15. 15. Stanberry LR, Spruance SL, Cunningham AL, Bernstein DI, Mindel A, Sacks S, et al. Glycoprotein-D-adjuvant vaccine to prevent genital herpes. N Engl J Med. 2002;347(21):1652–61. Epub 2002/11/22. pmid:12444179
  16. 16. Belshe RB, Leone PA, Bernstein DI, Wald A, Levin MJ, Stapleton JT, et al. Efficacy results of a trial of a herpes simplex vaccine. N Engl J Med. 2012;366(1):34–43. pmid:22216840
  17. 17. Bourne N, Bravo FJ, Francotte M, Bernstein DI, Myers MG, Slaoui M, et al. Herpes simplex virus (HSV) type 2 glycoprotein D subunit vaccines and protection against genital HSV-1 or HSV-2 disease in guinea pigs. J Infect Dis. 2003;187(4):542–9. pmid:12599070
  18. 18. Chu CF, Meador MG, Young CG, Strasser JE, Bourne N, Milligan GN. Antibody-mediated protection against genital herpes simplex virus type 2 disease in mice by Fc gamma receptor-dependent and -independent mechanisms. J Reprod Immunol. 2008;78(1):58–67. pmid:17950908
  19. 19. Kohl S, Strynadka NC, Hodges RS, Pereira L. Analysis of the role of antibody-dependent cellular cytotoxic antibody activity in murine neonatal herpes simplex virus infection with antibodies to synthetic peptides of glycoprotein D and monoclonal antibodies to glycoprotein B. J Clin Invest. 1990;86(1):273–8. pmid:2164044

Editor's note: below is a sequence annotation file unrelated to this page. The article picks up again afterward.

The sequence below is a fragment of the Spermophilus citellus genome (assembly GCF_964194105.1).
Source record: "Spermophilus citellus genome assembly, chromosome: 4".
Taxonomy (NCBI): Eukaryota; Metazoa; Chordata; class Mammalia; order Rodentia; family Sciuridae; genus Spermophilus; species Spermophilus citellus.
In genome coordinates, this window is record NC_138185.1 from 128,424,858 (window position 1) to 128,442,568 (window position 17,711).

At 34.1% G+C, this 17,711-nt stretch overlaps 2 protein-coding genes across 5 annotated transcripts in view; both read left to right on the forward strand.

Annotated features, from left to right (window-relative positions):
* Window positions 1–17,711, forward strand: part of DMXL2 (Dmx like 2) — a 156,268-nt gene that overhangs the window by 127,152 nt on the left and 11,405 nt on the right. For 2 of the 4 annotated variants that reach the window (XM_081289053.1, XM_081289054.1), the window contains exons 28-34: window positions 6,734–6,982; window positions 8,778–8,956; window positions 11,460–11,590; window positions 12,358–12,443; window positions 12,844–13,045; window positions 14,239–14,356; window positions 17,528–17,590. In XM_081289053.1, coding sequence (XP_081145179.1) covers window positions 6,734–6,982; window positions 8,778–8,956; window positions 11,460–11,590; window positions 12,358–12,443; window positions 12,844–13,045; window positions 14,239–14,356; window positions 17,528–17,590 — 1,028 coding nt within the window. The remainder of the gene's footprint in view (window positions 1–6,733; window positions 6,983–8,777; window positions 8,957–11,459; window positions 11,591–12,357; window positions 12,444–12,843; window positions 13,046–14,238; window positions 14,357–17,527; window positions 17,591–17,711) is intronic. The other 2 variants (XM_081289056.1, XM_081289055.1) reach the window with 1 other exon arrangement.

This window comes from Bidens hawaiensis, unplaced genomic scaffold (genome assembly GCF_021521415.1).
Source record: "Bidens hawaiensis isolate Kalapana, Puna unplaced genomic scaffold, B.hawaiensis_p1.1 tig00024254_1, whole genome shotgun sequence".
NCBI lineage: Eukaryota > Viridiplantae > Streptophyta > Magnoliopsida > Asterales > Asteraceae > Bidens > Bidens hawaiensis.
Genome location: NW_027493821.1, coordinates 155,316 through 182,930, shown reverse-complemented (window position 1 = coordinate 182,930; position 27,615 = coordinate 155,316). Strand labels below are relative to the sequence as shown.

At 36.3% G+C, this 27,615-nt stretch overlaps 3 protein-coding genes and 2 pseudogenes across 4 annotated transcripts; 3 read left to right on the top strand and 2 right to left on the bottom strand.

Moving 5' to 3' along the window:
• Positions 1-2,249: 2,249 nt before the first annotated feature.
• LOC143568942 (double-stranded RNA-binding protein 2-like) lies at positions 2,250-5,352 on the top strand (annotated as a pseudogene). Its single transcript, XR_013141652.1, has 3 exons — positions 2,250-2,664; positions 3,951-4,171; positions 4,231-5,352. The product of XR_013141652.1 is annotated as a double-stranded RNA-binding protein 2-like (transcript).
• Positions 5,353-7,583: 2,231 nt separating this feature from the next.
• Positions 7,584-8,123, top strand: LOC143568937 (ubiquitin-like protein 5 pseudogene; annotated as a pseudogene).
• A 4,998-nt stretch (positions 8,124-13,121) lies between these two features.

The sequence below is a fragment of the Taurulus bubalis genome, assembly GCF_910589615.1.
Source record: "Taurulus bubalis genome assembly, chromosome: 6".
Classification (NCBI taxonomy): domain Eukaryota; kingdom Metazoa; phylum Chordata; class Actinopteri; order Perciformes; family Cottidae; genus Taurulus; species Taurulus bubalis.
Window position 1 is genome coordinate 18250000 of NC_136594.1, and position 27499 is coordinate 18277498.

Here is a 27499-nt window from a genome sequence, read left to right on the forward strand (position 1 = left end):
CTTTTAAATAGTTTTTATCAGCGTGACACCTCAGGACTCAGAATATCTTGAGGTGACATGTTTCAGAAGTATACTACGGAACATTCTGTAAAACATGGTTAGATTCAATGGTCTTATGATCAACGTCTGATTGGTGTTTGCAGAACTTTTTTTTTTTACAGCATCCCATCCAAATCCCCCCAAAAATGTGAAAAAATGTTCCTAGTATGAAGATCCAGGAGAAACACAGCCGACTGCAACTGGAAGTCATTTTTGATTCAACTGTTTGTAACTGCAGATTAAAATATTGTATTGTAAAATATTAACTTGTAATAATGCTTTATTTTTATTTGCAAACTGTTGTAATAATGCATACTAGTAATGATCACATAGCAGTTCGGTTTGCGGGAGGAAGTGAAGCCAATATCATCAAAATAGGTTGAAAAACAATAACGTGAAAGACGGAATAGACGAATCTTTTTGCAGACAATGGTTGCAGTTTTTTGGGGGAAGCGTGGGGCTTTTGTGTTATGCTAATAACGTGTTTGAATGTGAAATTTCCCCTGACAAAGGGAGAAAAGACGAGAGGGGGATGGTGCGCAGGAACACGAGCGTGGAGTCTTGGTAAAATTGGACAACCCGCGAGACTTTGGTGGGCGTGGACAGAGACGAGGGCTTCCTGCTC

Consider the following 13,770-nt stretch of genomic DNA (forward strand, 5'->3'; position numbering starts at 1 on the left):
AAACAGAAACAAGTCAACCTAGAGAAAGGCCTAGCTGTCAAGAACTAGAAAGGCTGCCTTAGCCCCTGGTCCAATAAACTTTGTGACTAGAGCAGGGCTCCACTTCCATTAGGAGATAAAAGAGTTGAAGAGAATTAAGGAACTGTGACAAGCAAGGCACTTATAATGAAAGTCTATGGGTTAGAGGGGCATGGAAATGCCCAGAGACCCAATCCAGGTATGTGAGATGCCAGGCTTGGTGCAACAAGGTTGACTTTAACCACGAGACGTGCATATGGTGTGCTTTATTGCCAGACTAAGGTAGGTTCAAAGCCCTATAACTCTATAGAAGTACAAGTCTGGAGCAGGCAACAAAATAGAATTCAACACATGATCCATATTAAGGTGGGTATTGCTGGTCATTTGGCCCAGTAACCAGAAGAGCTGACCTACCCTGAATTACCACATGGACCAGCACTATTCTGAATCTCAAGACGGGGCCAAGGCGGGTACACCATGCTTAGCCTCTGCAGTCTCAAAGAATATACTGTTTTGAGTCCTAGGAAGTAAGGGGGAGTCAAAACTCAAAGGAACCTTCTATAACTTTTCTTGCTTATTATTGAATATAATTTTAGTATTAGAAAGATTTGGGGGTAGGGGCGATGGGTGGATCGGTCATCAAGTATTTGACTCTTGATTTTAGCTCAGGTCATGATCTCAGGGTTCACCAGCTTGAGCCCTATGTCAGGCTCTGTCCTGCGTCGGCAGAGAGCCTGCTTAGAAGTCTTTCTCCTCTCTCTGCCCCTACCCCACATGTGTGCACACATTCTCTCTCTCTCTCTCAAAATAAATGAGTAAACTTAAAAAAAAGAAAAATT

20. 20. Balachandran N, Bacchetti S, Rawls WE. Protection against lethal challenge of BALB/c mice by passive transfer of monoclonal antibodies to five glycoproteins of herpes simplex virus type 2. Infect Immun. 1982;37(3):1132–7. pmid:6290390
  21. 21. Ghiasi H, Kaiwar R, Nesburn AB, Slanina S, Wechsler SL. Expression of seven herpes simplex virus type 1 glycoproteins (gB, gC, gD, gE, gG, gH, and gI): comparative protection against lethal challenge in mice. J Virol. 1994;68(4):2118–26. pmid:8138996
  22. 22. Petro CD, Weinrick B, Khajoueinejad N, Burn C, Sellers R, Jacobs WR Jr., et al. HSV-2 DeltagD elicits FcgammaR-effector antibodies that protect against clinical isolates. JCI Insight. 2016;1(12).
  23. 23. Rerks-Ngarm S, Pitisuttithum P, Nitayaphan S, Kaewkungwal J, Chiu J, Paris R, et al. Vaccination with ALVAC and AIDSVAX to prevent HIV-1 infection in Thailand. N Engl J Med. 2009;361(23):2209–20. Epub 2009/10/22. pmid:19843557
  24. 24. Kim JH, Excler JL, Michael NL. Lessons from the RV144 Thai Phase III HIV-1 Vaccine Trial and the Search for Correlates of Protection. Annu Rev Med. 2015;66:423–37. Epub 2014/10/24. pmid:25341006
  25. 25. Gilbert PB, Berger JO, Stablein D, Becker S, Essex M, Hammer SM, et al. Statistical interpretation of the RV144 HIV vaccine efficacy trial in Thailand: a case study for statistical issues in efficacy trials. J Infect Dis. 2011;203(7):969–75. Epub 2011/03/16. pmid:21402548
  26. 26. Haynes BF, Gilbert PB, McElrath MJ, Zolla-Pazner S, Tomaras GD, Alam SM, et al. Immune-correlates analysis of an HIV-1 vaccine efficacy trial. N Engl J Med. 2012;366(14):1275–86. Epub 2012/04/06. pmid:22475592